April 8, 2020

A to Z of Social Media Marketing: G is for Goals

Filed under: Social Media — lidia @ 10:00 am

Like any other marketing tactic, social media outreach must be goal-based. And in order to be effective, it should be integrated and aligned with your organization’s overall goals. For example, if one of your goals is to increase first-time donors, then your social media goal would be to attract and engage with this audience. 

Once you’re ready to develop your social media goals, start by reviewing your organization’s overall strategic plan and goals. Then, create related SMART social media goals, such as brand awareness, website visits, event signups, etc. Lastly, determine metrics to track each of the goals. 

TIP: Here are 9 social media goals and metrics you can consider for your organization.

April 7, 2020

A to Z of Social Media Marketing: F is for Frequency

Filed under: Social Media — lidia @ 10:00 am

Over the years, I’ve read many posts about when and how often to post on social media—and they all seem to have conflicting opinions. My advice is to use suggested posting frequency as a reference (like this guide from Buffer) but refer to your analytics to see when your audience is most engaged with your posts. 

It can also help to do some testing: bump up your frequency to see if you get better results and vice versa. 

TIP: Once you’ve determined your ideal posting frequency, make sure to use a content calendar and social media scheduling tool to keep your posts organized.

April 6, 2020

A to Z of Social Media Marketing: E is for Engagement

Filed under: Social Media — lidia @ 10:00 am

In social media, engagement refers to the likes, comments and shares on posts. Engagement is not a one-time thing, it’s a relationship-building activity and should be incorporated into your overall social media strategy. 

For most organizations—because they are not selling a product or service—engagement will take the form of connecting with potential donors or supporters, creating something that stirs emotions and resonates with them and ultimately, causes them to take action.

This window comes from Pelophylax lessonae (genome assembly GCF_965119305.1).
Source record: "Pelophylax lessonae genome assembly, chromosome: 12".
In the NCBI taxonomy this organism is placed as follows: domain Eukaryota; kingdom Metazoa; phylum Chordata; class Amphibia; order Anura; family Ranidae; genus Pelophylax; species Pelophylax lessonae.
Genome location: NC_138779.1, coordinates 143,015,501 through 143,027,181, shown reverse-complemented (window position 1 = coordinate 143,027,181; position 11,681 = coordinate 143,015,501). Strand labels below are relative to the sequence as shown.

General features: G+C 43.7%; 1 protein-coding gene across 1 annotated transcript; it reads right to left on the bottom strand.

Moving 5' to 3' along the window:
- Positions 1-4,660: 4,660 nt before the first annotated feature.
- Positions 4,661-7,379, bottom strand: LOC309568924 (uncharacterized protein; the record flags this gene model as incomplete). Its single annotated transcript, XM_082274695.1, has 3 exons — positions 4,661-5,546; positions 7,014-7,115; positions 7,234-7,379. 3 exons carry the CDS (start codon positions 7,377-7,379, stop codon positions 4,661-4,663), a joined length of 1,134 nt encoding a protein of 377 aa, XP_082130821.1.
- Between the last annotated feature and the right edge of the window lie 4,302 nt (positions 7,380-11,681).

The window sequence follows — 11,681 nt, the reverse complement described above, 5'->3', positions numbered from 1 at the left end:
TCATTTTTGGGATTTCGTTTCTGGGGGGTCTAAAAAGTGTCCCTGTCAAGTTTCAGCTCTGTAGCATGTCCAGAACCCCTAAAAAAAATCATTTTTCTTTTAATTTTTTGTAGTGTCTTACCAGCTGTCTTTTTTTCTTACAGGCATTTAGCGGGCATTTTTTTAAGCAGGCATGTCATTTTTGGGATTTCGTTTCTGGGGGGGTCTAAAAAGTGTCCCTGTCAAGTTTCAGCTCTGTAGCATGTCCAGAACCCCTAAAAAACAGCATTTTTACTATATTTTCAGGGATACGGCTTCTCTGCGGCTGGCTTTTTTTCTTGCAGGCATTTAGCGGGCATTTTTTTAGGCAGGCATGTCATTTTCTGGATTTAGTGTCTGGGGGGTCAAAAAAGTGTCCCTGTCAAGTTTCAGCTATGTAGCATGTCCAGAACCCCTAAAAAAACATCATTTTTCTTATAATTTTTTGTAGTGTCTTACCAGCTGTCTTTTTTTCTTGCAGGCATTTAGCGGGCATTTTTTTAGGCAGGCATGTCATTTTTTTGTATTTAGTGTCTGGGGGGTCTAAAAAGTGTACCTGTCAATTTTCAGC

And considering that 55% of people who engage with a nonprofit on social media are inspired to take further action (Georgetown University’s Center for Social Impact Communication) it’s worthwhile to pay attention to your engagement.

April 4, 2020

A to Z of Social Media Marketing: D is for Data

Filed under: Social Media — lidia @ 10:00 am

If you are not tracking and analyzing social media data, you may be wasting your time. At the very least, you should track the most important metrics, such as engagement (likes, comments, shares and clicks) and awareness (impressions and reach) to see if your campaigns are reaching the right people and making an impact.

Keeping an eye on your social media data will also show you which campaigns are most successful, which can help in creating future campaigns (don’t reinvent the wheel every time!)

April 3, 2020

A to Z of Social Media Marketing: C is Calendar

Filed under: Social Media — lidia @ 10:00 am

Every social media marketing strategy should be paired with a content calendar. A content calendar makes it easier to keep posts organized, on-schedule and spaced out appropriately. It’s also a good place to store links for curated posts. 

A content calendar can be simple or more detailed, based on your organization’s needs and strategy. I use Trello to create content calendars, here’s a great template to start with 

TIP: Here’s a detailed post on creating a social media content calendar from Hootsuite.

April 2, 2020